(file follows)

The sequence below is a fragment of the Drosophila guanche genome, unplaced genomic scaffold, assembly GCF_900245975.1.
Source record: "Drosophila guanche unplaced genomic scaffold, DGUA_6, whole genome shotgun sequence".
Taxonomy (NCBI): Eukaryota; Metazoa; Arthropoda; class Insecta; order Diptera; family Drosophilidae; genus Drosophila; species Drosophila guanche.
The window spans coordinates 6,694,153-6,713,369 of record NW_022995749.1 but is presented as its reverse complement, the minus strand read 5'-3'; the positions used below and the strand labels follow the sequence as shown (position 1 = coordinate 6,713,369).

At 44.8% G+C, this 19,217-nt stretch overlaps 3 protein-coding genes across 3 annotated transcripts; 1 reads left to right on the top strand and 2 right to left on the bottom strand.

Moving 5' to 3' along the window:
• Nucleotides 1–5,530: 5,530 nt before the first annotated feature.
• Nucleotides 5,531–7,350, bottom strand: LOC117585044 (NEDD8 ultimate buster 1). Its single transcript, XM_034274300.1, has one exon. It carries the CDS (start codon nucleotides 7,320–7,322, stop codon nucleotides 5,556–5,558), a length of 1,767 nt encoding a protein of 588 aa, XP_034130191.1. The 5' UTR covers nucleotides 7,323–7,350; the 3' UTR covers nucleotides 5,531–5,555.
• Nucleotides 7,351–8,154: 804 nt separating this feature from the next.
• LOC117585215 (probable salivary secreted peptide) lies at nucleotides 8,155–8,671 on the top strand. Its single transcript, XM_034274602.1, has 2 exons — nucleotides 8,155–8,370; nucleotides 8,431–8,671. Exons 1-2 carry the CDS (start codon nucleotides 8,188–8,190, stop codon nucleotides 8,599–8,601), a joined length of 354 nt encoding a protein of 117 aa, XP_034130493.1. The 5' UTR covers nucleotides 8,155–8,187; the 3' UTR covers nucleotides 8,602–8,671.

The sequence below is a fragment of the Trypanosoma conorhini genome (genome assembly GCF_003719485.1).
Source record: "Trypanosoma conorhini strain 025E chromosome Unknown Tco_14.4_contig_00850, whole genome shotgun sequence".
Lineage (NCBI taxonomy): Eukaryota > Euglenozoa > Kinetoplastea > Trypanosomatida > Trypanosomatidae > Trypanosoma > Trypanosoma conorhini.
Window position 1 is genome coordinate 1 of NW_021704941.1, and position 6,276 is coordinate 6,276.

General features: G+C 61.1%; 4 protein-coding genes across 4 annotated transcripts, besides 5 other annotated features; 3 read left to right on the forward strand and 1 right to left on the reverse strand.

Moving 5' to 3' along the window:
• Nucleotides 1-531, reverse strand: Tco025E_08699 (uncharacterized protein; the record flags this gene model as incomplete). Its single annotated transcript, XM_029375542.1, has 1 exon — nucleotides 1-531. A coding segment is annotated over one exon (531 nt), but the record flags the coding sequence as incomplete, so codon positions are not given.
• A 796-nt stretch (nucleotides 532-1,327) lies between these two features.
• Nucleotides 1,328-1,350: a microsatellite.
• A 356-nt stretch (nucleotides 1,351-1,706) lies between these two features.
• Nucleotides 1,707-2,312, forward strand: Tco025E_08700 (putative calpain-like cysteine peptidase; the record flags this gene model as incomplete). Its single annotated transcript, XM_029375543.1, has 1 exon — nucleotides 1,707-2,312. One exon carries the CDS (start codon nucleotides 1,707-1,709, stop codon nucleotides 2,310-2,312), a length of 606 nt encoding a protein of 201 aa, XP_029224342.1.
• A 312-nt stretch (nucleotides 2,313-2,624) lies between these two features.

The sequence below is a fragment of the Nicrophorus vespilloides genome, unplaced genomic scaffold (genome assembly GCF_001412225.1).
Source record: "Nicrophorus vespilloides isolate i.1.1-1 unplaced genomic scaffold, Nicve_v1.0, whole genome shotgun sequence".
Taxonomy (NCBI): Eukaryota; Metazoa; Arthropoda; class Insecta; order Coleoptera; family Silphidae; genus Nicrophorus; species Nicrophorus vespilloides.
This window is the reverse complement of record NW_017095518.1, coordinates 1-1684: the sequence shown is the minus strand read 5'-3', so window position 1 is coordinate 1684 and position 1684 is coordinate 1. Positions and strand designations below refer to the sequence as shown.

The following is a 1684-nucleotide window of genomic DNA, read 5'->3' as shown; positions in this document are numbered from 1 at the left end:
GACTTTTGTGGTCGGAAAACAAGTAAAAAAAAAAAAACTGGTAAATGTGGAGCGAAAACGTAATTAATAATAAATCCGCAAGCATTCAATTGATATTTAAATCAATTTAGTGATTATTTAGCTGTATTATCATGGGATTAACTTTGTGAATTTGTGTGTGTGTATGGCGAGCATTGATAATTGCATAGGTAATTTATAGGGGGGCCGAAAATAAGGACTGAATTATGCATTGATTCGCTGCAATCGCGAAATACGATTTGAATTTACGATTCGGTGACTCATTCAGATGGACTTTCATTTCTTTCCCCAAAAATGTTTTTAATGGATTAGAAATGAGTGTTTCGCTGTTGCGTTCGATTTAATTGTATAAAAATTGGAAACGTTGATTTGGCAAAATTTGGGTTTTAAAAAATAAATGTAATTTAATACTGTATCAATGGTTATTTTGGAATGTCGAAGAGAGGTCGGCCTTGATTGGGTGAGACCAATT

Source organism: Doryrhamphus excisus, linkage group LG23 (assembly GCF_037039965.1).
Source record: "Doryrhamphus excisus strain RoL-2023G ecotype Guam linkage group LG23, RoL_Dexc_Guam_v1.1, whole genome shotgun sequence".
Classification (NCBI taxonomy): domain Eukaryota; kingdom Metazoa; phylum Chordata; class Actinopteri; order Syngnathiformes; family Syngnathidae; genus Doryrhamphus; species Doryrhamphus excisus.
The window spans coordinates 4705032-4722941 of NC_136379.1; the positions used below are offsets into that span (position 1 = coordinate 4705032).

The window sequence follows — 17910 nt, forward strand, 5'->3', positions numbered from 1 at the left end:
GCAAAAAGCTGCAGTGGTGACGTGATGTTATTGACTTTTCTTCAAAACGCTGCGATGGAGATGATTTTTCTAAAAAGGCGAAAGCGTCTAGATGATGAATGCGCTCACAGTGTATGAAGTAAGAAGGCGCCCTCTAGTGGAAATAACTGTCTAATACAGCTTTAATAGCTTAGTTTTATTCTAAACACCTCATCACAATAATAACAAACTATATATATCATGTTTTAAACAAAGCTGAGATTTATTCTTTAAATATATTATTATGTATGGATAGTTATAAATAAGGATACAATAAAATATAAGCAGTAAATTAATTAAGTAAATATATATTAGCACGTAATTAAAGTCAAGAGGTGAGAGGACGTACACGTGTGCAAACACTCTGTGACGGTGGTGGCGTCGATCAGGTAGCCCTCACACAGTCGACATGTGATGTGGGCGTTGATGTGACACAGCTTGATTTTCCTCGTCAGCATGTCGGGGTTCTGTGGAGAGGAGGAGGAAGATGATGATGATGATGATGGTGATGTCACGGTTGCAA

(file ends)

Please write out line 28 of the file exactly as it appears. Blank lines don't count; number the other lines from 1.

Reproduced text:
GACTTTTGTGGTCGGAAAACAAGTAAAAAAAAAAAAACTGGTAAATGTGGAGCGAAAACGTAATTAATAATAAATCCGCAAGCATTCAATTGATATTTAAATCAATTTAGTGATTATTTAGCTGTATTATCATGGGATTAACTTTGTGAATTTGTGTGTGTGTATGGCGAGCATTGATAATTGCATAGGTAATTTATAGGGGGGCCGAAAATAAGGACTGAATTATGCATTGATTCGCTGCAATCGCGAAATACGATTTGAATTTACGATTCGGTGACTCATTCAGATGGACTTTCATTTCTTTCCCCAAAAATGTTTTTAATGGATTAGAAATGAGTGTTTCGCTGTTGCGTTCGATTTAATTGTATAAAAATTGGAAACGTTGATTTGGCAAAATTTGGGTTTTAAAAAATAAATGTAATTTAATACTGTATCAATGGTTATTTTGGAATGTCGAAGAGAGGTCGGCCTTGATTGGGTGAGACCAATT